The Pianist in the Dark
Maria Theresa von Paradis was the musically talented daughter and only child of the secretary of the Empress of Austria. She was taught by and worked with master musicians, including Mozart and Salieri, and she was renowned for her beauty as well as her concerts. She was also blind, and that condition is at the crux of Halberstadt’s compelling novella.
Joseph Anton von Paradis refused to accept that his daughter’s blindness, which came upon her suddenly as a small child, was permanent, and he had her subjected to many “treatments,” provided by the top physicians of 18th-century Europe; in today’s world, these would be more likely classified as torture. When Maria Theresa was seventeen, Joseph Anton enlisted the aid of Franz Anton Mesmer, a philosopher, musician, and most importantly, a healer. Dr. Mesmer’s medical methods were nontraditional: his theories of animal magnetism and early work with hypnosis alternately thrilled and repulsed the moneyed upper class at whom his treatments were aimed.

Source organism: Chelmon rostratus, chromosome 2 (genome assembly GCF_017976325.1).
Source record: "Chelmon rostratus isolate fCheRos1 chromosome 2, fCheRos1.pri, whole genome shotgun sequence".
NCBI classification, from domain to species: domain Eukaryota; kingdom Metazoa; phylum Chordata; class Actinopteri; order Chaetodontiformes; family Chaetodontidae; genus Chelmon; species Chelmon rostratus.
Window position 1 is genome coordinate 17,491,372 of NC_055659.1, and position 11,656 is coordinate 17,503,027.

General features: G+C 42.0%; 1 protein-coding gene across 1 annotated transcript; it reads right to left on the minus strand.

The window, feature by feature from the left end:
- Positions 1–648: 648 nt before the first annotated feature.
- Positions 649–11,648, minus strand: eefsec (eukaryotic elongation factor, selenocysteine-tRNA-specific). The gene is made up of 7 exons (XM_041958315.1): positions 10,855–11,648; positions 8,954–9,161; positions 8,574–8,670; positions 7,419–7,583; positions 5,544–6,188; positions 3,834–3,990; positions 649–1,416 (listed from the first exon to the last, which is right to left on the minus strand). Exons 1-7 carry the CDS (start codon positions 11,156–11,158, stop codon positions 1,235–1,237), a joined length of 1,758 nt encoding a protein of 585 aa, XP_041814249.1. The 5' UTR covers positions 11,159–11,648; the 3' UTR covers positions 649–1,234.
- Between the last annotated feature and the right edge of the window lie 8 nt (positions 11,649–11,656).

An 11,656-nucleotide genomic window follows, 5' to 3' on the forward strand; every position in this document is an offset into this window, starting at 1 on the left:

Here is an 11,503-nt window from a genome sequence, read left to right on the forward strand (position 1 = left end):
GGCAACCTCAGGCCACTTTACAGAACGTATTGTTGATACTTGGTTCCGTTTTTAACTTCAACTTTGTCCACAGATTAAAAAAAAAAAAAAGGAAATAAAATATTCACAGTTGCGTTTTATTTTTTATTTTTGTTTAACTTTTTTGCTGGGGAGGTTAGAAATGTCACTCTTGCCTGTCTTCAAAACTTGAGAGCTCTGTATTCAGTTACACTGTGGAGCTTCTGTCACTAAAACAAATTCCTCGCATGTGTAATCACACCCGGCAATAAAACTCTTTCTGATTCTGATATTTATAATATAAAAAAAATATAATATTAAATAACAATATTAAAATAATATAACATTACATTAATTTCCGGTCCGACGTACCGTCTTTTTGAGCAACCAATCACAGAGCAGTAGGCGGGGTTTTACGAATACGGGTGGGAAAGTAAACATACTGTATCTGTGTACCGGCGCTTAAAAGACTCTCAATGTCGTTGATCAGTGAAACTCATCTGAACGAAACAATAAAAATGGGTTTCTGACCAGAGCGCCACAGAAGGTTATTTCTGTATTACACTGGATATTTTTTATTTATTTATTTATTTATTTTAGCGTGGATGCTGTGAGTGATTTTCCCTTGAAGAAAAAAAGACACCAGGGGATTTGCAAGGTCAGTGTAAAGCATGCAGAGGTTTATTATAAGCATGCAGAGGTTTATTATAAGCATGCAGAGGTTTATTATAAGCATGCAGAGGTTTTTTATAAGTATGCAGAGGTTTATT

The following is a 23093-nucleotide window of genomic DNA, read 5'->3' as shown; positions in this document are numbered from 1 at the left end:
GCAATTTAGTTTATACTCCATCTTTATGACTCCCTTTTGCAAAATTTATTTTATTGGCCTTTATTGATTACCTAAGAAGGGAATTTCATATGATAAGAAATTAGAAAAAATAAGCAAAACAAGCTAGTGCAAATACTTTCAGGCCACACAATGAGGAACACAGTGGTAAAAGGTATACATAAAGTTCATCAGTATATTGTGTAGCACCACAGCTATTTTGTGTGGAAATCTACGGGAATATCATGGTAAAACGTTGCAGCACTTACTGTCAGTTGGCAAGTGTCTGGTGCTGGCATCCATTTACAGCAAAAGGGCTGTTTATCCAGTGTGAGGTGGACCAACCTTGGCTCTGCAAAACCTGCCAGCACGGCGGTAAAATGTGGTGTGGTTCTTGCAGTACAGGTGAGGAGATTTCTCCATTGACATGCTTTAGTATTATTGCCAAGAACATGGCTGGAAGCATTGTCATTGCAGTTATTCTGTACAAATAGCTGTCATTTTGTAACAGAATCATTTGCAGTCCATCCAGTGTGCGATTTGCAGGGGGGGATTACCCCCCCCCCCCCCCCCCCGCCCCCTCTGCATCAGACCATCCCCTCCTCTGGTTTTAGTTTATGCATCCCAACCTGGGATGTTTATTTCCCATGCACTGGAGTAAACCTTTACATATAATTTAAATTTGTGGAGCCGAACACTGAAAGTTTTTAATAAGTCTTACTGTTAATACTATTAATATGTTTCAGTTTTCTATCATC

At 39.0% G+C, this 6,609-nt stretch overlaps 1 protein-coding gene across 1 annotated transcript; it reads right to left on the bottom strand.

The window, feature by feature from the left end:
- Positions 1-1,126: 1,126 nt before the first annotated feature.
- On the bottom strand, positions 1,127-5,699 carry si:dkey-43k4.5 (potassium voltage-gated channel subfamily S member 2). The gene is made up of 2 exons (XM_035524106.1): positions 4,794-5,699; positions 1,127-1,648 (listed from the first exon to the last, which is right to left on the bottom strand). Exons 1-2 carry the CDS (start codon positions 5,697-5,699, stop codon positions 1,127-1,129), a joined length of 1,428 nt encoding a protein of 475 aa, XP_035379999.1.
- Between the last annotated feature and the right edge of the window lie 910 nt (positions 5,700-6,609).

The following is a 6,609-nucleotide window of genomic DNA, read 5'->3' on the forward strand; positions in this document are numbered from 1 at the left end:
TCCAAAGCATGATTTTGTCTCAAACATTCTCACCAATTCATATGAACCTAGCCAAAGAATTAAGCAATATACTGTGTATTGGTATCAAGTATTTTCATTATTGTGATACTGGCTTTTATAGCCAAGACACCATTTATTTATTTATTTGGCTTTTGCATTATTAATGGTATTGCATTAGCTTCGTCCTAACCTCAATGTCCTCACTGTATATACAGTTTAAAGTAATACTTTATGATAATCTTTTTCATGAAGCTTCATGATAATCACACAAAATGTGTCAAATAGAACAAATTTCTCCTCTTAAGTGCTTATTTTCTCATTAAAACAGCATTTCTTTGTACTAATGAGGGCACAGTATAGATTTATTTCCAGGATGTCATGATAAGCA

Halberstadt’s fictionalized account of the purported relationship between Mesmer and Maria Theresa depicts a young woman shedding both her innocence as well as her blindness, only to realize that with sight – visual and psychological – much of what she thought she knew of the world was painfully wrong. Scandalous gossip about the prodigy and the older man led Joseph Anton to retrieve his daughter from the healer’s home, and Maria Theresa retreated into the much safer world of music and blindness. The descriptions of how a blind musician sees and hears her surroundings, and how her emerging feelings affect her other abilities, add depth and insight to the many layers of this lustrous story. The larger story of late 18th-century Viennese society, medicine, and psychological sabotage enrich it even further.